Caravaggio o la ricerca della salvazione



Storia dell’arte 9/10, Gennaio – Giugno 1971

Maurizio Calvesi

Caravaggio o la ricerca della salvazione

Caravaggio, like the painters of the Renaissance, still sees the world as a symbol, and nature and history as messages to be deciphered.The author, following his previous interpretation of the « Boy with a basket of fruit » as a representation of Love, explains several of the youthful paintings of Caravaggio as Christological allegories. The «Boy with a basket of fruit» is in fact Christ as Love bringing eternal life, the «Bacchus» of the Uffizi is the Redeemer with the attributes of Dionysius, symbols of the resurrection, in the act of offering the chalice with the symbolic wine of his blood. The  «Boy peeling a pear », when compared to an engraving by Lucas of Leyden, is seen as Christ redeeming humanity from original sin. The «Young Bacchus» is a Redeemer with the symbols of death (black grapes) and of the resurrection and eternai life (evergreen wreath ). The basket with the apples and grapes as a symbol of the resurrection appears also in a stili life by H. Steenwyck. The symbols of the eucharistic bread and wine are found again in the two versions of the «Supper at Ernmaus» and in the London version are associated with the roasted bird and the basket of grapes, the apples and the pomegranate. The same symbols (bread, wine, grapes,apples, pomegranate and dead birds) appear in the so-called «Payment» by Lucas Cranach, interpretable by alchemical code as an allegory of the conjunction of male and female. The youthful and androgynous character of Caravaggio’s models is accordance with a symbolic purpose and alludes to Eternity and Love portrayed as harmony and conjunction. The same symbol is also expressed by music and with this key one can interpret «The Lute Player » in Leningrad and the «Musica». The author then traces, through the Pellizzari frieze by Giorgione and through several still lives of the Leyden School of the 17th century, symbols of musical instruments and of weapons and armour alluding to love and virtue, or to virtuous and steadfast love (the constant view- point of the lute alludes to steadfastness) and on the basis of these symbols Caravaggio’s «Victorious Love» is explained. This painting is then related, iconographically, to a print by Agostino Carracci representing «The old man and the courtesan». In the «Mary Magdalen» are found the characteristics both of vanitas and of melancholy. «The boy bitten by a lizard» is alto interpreted as a representation of vanitas — comparing it to the «Gentleman in the studio » by Lorenzo Lotto and to a stili life by David Bailly. Finally the author sees a source of Caravaggio’s youthful invention in Greek and paleochristian sculpture, and notices a precedent set by the allegorical «Old woman» by Giorgione.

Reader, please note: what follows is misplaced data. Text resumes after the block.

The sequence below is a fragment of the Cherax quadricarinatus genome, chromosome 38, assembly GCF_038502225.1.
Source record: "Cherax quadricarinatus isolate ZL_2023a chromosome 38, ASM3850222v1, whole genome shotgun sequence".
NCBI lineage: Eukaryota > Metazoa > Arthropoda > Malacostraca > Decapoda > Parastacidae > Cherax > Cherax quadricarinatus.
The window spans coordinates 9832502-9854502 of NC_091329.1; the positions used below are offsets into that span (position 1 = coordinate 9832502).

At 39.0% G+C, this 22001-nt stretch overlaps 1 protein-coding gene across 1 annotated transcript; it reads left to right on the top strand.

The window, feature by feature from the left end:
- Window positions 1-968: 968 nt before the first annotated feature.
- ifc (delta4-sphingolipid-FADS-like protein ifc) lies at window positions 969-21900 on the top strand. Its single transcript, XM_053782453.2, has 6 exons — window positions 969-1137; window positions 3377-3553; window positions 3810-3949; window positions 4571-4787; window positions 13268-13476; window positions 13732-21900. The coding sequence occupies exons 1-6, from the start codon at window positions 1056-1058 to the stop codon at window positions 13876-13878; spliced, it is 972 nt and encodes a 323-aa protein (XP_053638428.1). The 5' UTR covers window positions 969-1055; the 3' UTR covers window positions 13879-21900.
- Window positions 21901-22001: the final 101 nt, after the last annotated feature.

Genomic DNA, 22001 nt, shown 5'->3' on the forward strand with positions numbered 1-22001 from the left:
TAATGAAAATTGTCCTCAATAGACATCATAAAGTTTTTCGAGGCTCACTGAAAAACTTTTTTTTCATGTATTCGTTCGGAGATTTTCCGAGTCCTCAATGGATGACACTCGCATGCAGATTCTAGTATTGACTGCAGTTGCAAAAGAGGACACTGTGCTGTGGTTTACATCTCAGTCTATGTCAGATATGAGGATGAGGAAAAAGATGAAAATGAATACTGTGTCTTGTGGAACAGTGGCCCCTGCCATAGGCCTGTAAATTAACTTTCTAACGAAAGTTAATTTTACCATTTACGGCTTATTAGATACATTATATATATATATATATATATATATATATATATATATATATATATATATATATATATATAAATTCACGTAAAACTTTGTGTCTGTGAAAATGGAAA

Further, the author connects the theme of love and redemption to that of Grace, a central argument in the Agustinian doctrine and a bone of contention between Catholics ami Protestants; the «Calling of St. Mathew» is inspired by the theme of Grace as is also the «Conversion of St. Paul». Caravaggio’s light seems lo have a theological meaning which alludes above all to the Grace that extracts humanity from the shadows of evil. The theme of Grace as transmitted by the Church is the inspiration of the Madonna of Loreto in the Church of Santo Agostino, the Martyrdom and the
Calling of St. Mathew, as well as the Fall of St. Paul. In addition to the literal meaning, the religious paintings by Caravaggio seem to contain an allegorical meaning which confers a certain suspension to the setting: the Crucifixion of St. Peter alludes to the edification of the Church of Martyrdom, the Vatican Deposition is an allegory of the Church founded on Christ as «corner stone»; the Death of the Madonna refers to the Church as the eternal bearer of Grace; the Decapitation of St. John to the Sacrament of Baptism. The author connects some themes of the Caravaggian concept, including the motive of «night» as sin and light as salvation, in the environment of Charles and Frederick Borromeo, to whom is also connected Simone Peterzano, the author of the Flagellation of Santa Prassede, in which we already find the allegorical suspension and the motive of «night». Other points in common with Frederick Borromeo, who was later to protect Caravaggio in Rome, can be deduced from the treatment of De Pictura Sacra. On the whole Caravaggio should be seen as representative of the Counter Reform, His misfortune is related to the election of Pope Paul V and with the interruption of the policy of which Borromeo had been the supporter.

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